316.86 Operation of vehicles equipped with autonomous technology on roads for testing purposes; financial responsibility; exemption from liability for manufacturer when third party converts vehicle.—
    (1) Vehicles equipped with autonomous technology may be operated on roads in this state by employees, contractors, or other persons designated by manufacturers of autonomous technology, or by research organizations associated with accredited educational institutions, for the purpose of testing the technology. For testing purposes, a human operator shall be present in the autonomous vehicle such that he or she has the ability to monitor the vehicle’s performance and intervene, if necessary, unless the vehicle is being tested or demonstrated on a closed course. Before the start of testing in this state, the entity performing the testing must submit to the department an instrument of insurance, surety bond, or proof of self-insurance acceptable to the department in the amount of $5 million.
    (2) The original manufacturer of a vehicle converted by a third party into an autonomous vehicle shall not be liable in, and shall have a defense to and be dismissed from, any legal action brought against the original manufacturer by any person injured due to an alleged vehicle defect caused by the conversion of the vehicle, or by equipment installed by the converter, unless the alleged defect was present in the vehicle as originally manufactured.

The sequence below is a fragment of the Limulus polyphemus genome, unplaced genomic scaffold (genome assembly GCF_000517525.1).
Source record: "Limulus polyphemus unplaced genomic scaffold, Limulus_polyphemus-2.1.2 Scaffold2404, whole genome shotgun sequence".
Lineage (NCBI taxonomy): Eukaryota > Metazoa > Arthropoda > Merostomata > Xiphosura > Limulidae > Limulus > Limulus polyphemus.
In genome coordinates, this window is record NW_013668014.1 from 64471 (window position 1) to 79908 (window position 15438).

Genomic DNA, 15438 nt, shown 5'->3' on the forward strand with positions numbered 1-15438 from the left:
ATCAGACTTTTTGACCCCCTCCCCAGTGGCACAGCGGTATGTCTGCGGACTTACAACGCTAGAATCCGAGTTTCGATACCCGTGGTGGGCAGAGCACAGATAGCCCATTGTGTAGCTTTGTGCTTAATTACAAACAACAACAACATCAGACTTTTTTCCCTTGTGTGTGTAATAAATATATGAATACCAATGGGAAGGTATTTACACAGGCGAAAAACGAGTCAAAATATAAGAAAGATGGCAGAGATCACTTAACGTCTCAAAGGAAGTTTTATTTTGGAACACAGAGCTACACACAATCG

• This area has been a bit of a legal mess for years. Session Law 76-281, sec. 1 specifically defined both bicycles and mopeds as not being motor vehicles in 316.003(21), but Laws 83-68 sec. 1 changed the status of bicycles to vehicles in 316.003(2), but didn’t change the status of mopeds, leaving them where they were. The latest change, 02-20 secs. 67 & 133 retained the “but not mopeds” language in 316.003(21).

      In a 2003 case, State v. Meister, 849 So. 2d. 1127 (4 DCA 2003) a woman who had a suspended drivers license was cited for driving a moped without a license. She appealed on the grounds that she was not driving a motor vehicle. The judge pointed to the section of state statutes dealing, not with the traffic codes, but the administration of drivers licenses, and discovered that 322.264 contained a prohibition against driving any motor vehicle without a license, and it defined a moped as a motor vehicle. He explained: